In 1922, Willa Cather’s foray into the subject of World War I, One of Ours, was published by Knopf. The novel follows Claude Wheeler, a young Nebraskan who has become disappointed with the monotonous direction of his life. Wheeler yearns to dedicate himself to something besides the years of farming and marriage which stretch out before him. He enlists in the war, and finds an almost overwhelming sense of purpose in his new role. The novel won the 1923 Pulitzer Prize for the Novel, and brought a broader readership to Cather’s earlier works. Yet, Cather’s One of Ours did not manage to win over its critics.

In his review of the book, H.L. Mencken panned the novel. He wrote that it “drops precipitately to the level of a serial in The Lady’s Home Journal.” Another critic who had formerly supported Cather’s writing, Sinclair Lewis, hailed the first part of the book, but found the chapters dealing with Wheeler’s war service to be inauthentic. Sidney Howard wrote that the second half of Cather’s novel was “a potpourri of soldier yarns and impressions of Rheims two years after, amalgamated into a ‘Saturday Evening Post’ version of ‘Three Soldiers.’” Perhaps the worst critic of One of Ours was a fellow writer, Ernest Hemingway, who had served as an ambulance driver on the Italian front during the war. “Wasn’t that last scene in the lines wonderful?” Hemingway wrote to Edmund Wilson. “Do you know where it came from? The battle scene in Birth of a Nation. I identified episode after episode, Catherized. Poor woman, she had to get her war experience somewhere.”

The idea for the novel had occurred to her in 1918, when she learned of the death of her cousin, Grosvenor Cather, who died in battle in Cantigny, France. “From that on, he was in my mind,” Cather revealed in a letter to fellow writer Dorothy Canfield Fisher, “the too-personal-ness, the embarrassment of kinship, was gone. But he was in my mind so much that I couldn’t get through him to other things … some of me was buried with him in France, and some of him was left alive in me.” In 1919, she began to write One of Ours, which she intended, as she wrote to Canfield Fisher, to be a story about her cousin, who “could never escape from the misery of being himself, except in action.” In confidence to Canfield Fisher, Cather predicted poor sales, and hoped that her book would not be marketed as a war story, as she felt it was about something else entirely.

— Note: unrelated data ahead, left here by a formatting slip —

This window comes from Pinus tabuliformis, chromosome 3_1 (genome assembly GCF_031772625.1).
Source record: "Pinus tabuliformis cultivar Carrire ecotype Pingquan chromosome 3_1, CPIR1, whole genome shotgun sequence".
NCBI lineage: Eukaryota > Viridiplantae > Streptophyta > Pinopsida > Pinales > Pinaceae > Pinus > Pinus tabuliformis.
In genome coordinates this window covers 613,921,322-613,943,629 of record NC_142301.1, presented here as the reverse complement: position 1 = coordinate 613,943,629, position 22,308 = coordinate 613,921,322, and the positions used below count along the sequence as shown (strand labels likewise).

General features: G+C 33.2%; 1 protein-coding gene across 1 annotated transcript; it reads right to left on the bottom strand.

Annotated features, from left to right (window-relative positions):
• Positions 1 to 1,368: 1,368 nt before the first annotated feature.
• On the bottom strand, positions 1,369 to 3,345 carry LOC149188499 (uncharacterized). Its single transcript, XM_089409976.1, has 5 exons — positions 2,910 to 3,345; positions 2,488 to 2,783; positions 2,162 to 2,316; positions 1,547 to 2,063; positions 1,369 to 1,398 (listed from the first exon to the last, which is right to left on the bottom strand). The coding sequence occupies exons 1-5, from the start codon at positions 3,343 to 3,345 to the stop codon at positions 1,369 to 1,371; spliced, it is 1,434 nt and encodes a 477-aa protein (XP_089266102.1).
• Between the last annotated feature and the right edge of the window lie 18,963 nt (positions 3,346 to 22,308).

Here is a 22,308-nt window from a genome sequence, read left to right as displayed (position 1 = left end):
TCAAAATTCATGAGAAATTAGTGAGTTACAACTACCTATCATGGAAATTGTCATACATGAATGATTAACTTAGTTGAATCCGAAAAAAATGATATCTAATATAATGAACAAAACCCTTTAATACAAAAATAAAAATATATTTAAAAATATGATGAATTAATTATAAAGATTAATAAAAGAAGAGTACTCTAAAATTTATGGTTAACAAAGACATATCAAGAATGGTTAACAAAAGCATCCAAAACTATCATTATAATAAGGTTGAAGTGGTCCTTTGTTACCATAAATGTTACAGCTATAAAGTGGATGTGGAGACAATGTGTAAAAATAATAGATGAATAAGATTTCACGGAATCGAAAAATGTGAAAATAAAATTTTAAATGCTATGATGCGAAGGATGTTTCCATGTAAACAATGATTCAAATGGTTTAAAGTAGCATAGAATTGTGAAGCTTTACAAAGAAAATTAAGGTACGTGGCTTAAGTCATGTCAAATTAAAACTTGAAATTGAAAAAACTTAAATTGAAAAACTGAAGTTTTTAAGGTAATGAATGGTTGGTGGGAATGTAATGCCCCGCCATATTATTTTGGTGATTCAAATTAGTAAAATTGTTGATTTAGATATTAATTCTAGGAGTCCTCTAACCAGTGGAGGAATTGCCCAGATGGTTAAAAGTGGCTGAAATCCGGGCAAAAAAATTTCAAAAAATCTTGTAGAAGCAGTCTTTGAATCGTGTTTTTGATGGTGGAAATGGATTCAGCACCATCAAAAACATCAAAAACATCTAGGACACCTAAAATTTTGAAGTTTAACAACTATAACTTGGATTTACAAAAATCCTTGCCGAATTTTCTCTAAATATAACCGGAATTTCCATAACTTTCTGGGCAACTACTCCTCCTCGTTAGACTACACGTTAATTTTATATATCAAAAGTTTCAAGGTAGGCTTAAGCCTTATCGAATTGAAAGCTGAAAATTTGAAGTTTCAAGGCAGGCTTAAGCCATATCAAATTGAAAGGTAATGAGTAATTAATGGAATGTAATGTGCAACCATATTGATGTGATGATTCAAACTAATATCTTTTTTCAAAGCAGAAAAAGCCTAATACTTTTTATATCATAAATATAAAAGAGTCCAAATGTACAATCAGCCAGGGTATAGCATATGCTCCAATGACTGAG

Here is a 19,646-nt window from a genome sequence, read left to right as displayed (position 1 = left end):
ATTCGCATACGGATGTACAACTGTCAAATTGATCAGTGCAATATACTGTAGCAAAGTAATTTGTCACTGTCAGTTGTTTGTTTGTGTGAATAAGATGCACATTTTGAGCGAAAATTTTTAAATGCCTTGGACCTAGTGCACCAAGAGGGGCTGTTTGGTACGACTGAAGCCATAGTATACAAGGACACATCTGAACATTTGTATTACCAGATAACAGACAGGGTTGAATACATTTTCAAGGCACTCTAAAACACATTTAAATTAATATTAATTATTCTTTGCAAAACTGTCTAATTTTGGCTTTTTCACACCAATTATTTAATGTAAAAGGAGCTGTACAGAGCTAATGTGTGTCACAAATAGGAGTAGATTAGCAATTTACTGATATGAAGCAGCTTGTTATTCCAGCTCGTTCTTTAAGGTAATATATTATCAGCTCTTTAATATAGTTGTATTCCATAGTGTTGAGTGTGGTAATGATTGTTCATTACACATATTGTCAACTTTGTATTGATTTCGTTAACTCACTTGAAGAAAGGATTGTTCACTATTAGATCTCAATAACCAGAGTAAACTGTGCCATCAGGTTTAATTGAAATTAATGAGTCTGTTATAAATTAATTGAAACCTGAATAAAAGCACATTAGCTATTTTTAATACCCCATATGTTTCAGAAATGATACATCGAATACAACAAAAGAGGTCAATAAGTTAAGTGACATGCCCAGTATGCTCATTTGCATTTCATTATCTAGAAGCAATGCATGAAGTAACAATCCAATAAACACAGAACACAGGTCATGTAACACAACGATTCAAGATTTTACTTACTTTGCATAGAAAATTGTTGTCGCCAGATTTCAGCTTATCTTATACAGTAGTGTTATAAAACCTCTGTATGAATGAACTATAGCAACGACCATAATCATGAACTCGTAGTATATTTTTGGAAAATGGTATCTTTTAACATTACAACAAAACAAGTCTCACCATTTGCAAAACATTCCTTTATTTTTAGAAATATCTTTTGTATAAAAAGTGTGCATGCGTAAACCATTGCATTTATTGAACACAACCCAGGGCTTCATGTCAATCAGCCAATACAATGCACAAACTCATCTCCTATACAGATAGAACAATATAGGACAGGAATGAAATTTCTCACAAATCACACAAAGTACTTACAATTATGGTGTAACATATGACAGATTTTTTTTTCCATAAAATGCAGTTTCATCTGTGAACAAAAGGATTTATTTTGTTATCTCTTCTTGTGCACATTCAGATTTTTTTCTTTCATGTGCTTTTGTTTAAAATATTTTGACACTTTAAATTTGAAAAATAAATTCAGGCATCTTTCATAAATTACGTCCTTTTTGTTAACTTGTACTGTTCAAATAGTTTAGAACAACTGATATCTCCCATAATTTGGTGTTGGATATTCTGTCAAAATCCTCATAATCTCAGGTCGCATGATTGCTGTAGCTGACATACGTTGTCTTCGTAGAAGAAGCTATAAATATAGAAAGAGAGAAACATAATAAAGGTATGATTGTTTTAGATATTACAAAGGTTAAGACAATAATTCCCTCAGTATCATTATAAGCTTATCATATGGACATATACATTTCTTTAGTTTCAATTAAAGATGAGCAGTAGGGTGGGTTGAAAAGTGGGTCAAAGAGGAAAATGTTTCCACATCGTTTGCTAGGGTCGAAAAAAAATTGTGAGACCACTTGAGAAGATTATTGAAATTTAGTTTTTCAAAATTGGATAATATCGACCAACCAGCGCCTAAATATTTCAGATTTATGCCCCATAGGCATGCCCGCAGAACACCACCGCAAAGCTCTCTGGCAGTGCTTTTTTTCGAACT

One of Ours marked a departure from accounts of Western life for Cather; the foray into military life and foreign lands was new territory. To construct Wheeler’s character and experiences, she used her cousin’s letters, and the letters of other war veterans. She interviewed veterans and wounded soldiers in hospitals, and visited French battlegrounds. Cather was the first to acknowledge that the subject matter was outside of her comfort zone, but claimed that writing the novel “stood between me and anything else.”

One of Ours enjoyed steady sales, outweighing its writer’s expectations. Unfortunately, Cather’s lack of firsthand experience with the war was a fact her male peers would not allow anyone to forget. The attention the novel received irked some of her critics, some of them veterans of the war, who felt that she had written a romanticized account, and likened the book to a piece of propaganda which cast the war in an inspirational, idealistic light. Most of the book’s worst critics overlooked the possibility that the romantic battle scenes were intended, in part, to support the book’s theme, and the ideals of its restless narrator. Instead, critics used the situation as an opportunity to warn “lady novelists” to stick to writing what they knew. Mencken, Lewis, and Hemingway seemed to conclude that Cather should not have reached outside of her Western, and feminine, experience, but it was Sidney Howard who wrote that women who disregarded the “woman’s method of novel writing” could only produce “shoddy merchandise.” He urged Cather to “stick to her own farms and farmer folk.”

The idea of authority of voice, of personal experience, is important to writing, but not paramount to the creation of a unique and impactful piece of work. Against her wishes, Cather’s novel has gone down in history as a war story, and in the end, the question it begs is this: who decides the validity of a writer’s experience as it relates to their work?

Fortunately, writers have always reached to the boundaries and beyond to tell their stories, and the approach has brought forth fearless new voices.

-Jona Whipple

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